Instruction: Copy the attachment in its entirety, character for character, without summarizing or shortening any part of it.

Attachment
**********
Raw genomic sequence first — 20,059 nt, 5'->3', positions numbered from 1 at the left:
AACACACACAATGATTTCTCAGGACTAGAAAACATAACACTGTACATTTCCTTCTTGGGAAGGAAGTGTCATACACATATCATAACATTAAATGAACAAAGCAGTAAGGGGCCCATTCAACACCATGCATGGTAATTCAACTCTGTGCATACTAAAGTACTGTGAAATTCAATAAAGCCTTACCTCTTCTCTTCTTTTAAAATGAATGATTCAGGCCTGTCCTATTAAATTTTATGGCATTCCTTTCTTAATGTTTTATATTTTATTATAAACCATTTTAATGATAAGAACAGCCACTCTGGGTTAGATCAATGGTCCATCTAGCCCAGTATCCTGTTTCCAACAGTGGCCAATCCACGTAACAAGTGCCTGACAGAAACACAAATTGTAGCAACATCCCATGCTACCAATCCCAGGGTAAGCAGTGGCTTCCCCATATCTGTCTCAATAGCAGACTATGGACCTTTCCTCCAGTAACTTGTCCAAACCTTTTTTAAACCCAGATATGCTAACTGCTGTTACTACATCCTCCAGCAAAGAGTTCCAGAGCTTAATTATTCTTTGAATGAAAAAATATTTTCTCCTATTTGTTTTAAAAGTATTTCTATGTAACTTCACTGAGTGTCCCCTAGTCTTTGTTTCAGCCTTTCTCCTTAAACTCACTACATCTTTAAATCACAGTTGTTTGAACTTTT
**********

Raw genomic sequence first — 20,059 nt, 5'->3', positions numbered from 1 at the left:
AACACACACAATGATTTCTCAGGACTAGAAAACATAACACTGTACATTTCCTTCTTGGGAAGGAAGTGTCATACACATATCATAACATTAAATGAACAAAGCAGTAAGGGGCCCATTCAACACCATGCATGGTAATTCAACTCTGTGCATACTAAAGTACTGTGAAATTCAATAAAGCCTTACCTCTTCTCTTCTTTTAAAATGAATGATTCAGGCCTGTCCTATTAAATTTTATGGCATTCCTTTCTTAATGTTTTATATTTTATTATAAACCATTTTAATGATAAGAACAGCCACTCTGGGTTAGATCAATGGTCCATCTAGCCCAGTATCCTGTTTCCAACAGTGGCCAATCCACGTAACAAGTGCCTGACAGAAACACAAATTGTAGCAACATCCCATGCTACCAATCCCAGGGTAAGCAGTGGCTTCCCCATATCTGTCTCAATAGCAGACTATGGACCTTTCCTCCAGTAACTTGTCCAAACCTTTTTTAAACCCAGATATGCTAACTGCTGTTACTACATCCTCCAGCAAAGAGTTCCAGAGCTTAATTATTCTTTGAATGAAAAAATATTTTCTCCTATTTGTTTTAAAAGTATTTCTATGTAACTTCACTGAGTGTCCCCTAGTCTTTGTTTCAGCCTTTCTCCTTAAACTCACTACATCTTTAAATCACAGTTGTTTGAACTTTT